Welcome to Sunset District
The Sunset District is the largest in San Francisco to the west. Golden Gate Park is the northern border of the area, and Ocean Beach constitutes the community's western border. In the south, there is Sloat Boulevard. In the east, there is a dubious boundary about 7th Avenue. Since this area was created on a number grid layout and was mainly alphabetical, it is easy to traverse. Beautiful rows of homes adorn the "avenues" side of the Sunset, the vast bulk of the buildings were built between 1920 and 1950. However, the Sunset District is largely a residential area and offers many conveniences to stores, restaurants, schools, and parks. Public transport via Muni and bus stops are available all around the area, making it an excellent neighborhood for many homeowners
The district of Sunset includes several major parks and recreational places. The San Francisco Zoo is located on the southwest corner of Lake Merced, San Francisco's main lake. Several golf courses are located inside Lake Merced, including the private Olympic and San Francisco Golf Clubs and the TPC Harding Parks. Fort Funston is outside Lake Merced, currently part of the Golden Gate National Recreation Area's ancient coastal battery. Fort Funston particularly has some of the surviving remains of the dune environment that formerly spanned the whole district of Sunset.
There is a farmers' market on 1315 8th Avenue throughout the year on Sunday morning (the parking lot between 8th and 9th Avenues). The market is run by the Market Association of Pacific Coast Farmers and supported by the Inner Sunset Park neighbors. The Inner Sunset Farmers' Market offers seafood, eggs, and meat from California and local food suppliers and artisans.
Stern Grove is noted for its annual summer festival, a highly forested park, and a theater on Sloat boulevard between 19th and 34th streets. There are three parks in the district's far eastern edge: a small, upscale park, with its 14th and 15th Avenues as well as Noriega Street in the north, Golden Gate Heights Park, just east of Quintara Avenue 14th; and Hawk Hill Park, also east of Santiago Avenue 14th. These natural regions belong to the remaining ridge-top system and feature some of the town's last remaining dunes.
- The Inner Sunset 1 (Closer to Lincoln and 19th Avenue). Here, you'll witness rows of Victorian/Edwardian houses across the street from some monster in the middle of the century, packed with young professionals with roommates, UCSF students (the University is one of the greatest medical and nursing schools). People always walk around, and parking can be problematic. There is also a great Asian influence in the area. Local shops and activities focus on 19th, 9th, and Irving Avenue, and Judah Streets. Lincoln, 7th Avenue, 9th Avenue, Irving, and Judah are the main thoroughfares.
- The Inner Sunset 2 (Closer to UCSF and 5th Avenue). If you don't look at an income building or condo, you look at big Arts & Craft houses on 3rd-6th Avenues, beautiful houses, or condos on Hugo Street, all of which have experienced huge price gains in these last few years. On 8th and 9th Avenues, there is a clutch of the enormous house in the Golden Gate Heights and the Windsor Heights region, which feels like a Tahoe in SF. These homes are large with elements of character and era, woodwork, and a rich, huge atmosphere. While some were redone, they are not the overall / monotonous whitewash of all the charm that distinguishes these residence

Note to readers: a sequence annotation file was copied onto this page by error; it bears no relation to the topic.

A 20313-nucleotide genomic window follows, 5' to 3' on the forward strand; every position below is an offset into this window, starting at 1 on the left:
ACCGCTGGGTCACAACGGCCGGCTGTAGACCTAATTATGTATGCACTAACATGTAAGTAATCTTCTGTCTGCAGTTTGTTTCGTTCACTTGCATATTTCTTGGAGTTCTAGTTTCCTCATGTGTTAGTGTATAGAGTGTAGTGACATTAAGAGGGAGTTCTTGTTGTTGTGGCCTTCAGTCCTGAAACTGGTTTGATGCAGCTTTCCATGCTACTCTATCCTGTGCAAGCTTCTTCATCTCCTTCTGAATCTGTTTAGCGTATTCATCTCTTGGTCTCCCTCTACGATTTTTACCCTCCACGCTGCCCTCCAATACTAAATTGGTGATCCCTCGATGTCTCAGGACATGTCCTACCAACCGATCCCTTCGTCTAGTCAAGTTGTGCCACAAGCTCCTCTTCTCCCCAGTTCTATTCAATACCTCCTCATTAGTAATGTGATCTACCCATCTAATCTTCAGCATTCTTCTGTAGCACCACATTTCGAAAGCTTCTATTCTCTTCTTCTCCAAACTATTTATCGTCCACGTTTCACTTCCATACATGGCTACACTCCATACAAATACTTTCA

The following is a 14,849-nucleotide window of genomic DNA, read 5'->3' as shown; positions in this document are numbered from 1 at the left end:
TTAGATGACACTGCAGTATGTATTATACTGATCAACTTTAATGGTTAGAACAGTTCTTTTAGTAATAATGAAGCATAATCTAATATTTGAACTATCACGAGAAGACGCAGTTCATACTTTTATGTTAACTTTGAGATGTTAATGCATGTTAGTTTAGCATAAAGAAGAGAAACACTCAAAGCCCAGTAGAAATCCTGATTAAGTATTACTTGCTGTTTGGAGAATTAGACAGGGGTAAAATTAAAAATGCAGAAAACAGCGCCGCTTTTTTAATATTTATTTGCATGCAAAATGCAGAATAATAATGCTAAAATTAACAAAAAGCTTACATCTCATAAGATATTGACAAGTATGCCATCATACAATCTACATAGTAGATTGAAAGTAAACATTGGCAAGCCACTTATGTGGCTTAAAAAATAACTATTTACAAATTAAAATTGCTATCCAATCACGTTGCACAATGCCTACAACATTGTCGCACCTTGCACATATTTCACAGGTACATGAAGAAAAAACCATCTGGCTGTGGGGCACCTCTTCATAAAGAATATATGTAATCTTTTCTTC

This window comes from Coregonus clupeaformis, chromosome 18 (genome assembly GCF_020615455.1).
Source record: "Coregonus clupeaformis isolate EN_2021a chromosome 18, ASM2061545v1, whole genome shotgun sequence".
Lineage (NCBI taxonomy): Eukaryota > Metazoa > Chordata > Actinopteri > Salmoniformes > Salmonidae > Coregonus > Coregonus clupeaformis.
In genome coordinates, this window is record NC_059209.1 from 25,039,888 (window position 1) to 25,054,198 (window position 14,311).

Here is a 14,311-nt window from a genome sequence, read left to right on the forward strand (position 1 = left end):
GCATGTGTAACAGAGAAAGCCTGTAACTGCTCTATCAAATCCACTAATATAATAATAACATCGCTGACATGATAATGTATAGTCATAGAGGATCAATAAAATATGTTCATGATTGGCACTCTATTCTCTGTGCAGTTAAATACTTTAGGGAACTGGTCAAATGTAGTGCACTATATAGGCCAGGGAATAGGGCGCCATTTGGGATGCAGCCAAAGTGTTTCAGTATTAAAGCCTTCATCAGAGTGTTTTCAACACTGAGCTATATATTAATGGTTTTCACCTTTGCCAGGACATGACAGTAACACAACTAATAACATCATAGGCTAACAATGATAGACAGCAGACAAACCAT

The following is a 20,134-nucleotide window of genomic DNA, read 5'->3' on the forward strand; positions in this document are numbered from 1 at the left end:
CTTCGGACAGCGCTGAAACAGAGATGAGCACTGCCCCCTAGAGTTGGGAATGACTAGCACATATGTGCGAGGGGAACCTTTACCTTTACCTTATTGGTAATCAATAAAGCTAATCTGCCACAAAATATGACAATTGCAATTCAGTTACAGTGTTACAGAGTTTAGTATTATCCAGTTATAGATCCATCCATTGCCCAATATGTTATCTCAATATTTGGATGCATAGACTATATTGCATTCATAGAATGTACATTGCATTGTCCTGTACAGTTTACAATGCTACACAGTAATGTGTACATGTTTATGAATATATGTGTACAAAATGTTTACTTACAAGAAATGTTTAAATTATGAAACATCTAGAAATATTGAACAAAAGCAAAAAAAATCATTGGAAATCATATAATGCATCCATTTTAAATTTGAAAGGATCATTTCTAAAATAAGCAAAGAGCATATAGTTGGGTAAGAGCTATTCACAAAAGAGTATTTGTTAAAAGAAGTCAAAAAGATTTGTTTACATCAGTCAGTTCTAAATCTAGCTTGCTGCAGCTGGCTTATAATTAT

- These houses range from 17th Avenue to Sunset Boulevard. The dwellings here are the typical 2-bed 1-bad variant, but with larger floor spaces are improved blocks. Large houses usually have 3+ bedrooms, 1+ bathrooms, and Med-French château decorations (see parts, e.g., 25th, 33rd, and 35th Avenues) or are in style Edwardian Arts + Handicrafts. The larger houses have more than 1500-2000 sqft. Some of the houses have a remarkable view of the Golden Gate, and many are sitting on deeper and longer plots, depending on the block. These homes are quite likely to have been remodeled (typically tastefully too) at some point, and when it's foggy, there will be around 30 minutes less for a day than it would be on the beach.
The people: (Fewer) original owners, mid-career children's professionals, professionals were working on the Peninsula, the multigenerational family, the people who use the in-law renter to offset the rent, or renters high rates.
- Homes here are stacked and more popular (and pricey) than people here that are priced from other parts of the city. The environment is getting prettier, as the frequency of warm and sunny days has increased here. The neighborhood can be foggy and monotone especially on treeless roads. Known for its good schools, Ocean Beach, N-Judah and L-Taraval MUNI lines. Odd-numerated houses in several ocean avenues, and houses on numerous avenues up the 1900 block, as they are nearer to the MUNI Lines and the Golden Gate Park, are worthwhile. Typical setup is 2 or 3 bedrooms with a bathroom, garage and more space in the background with smaller and more affordable homes at the Parkside area of the Outer Sunset. Watch for pest reports (more damp here), electric box of the Federal Pacific, old heaters and single-pane windows, typical dwelling area of 1000-1500 sqft.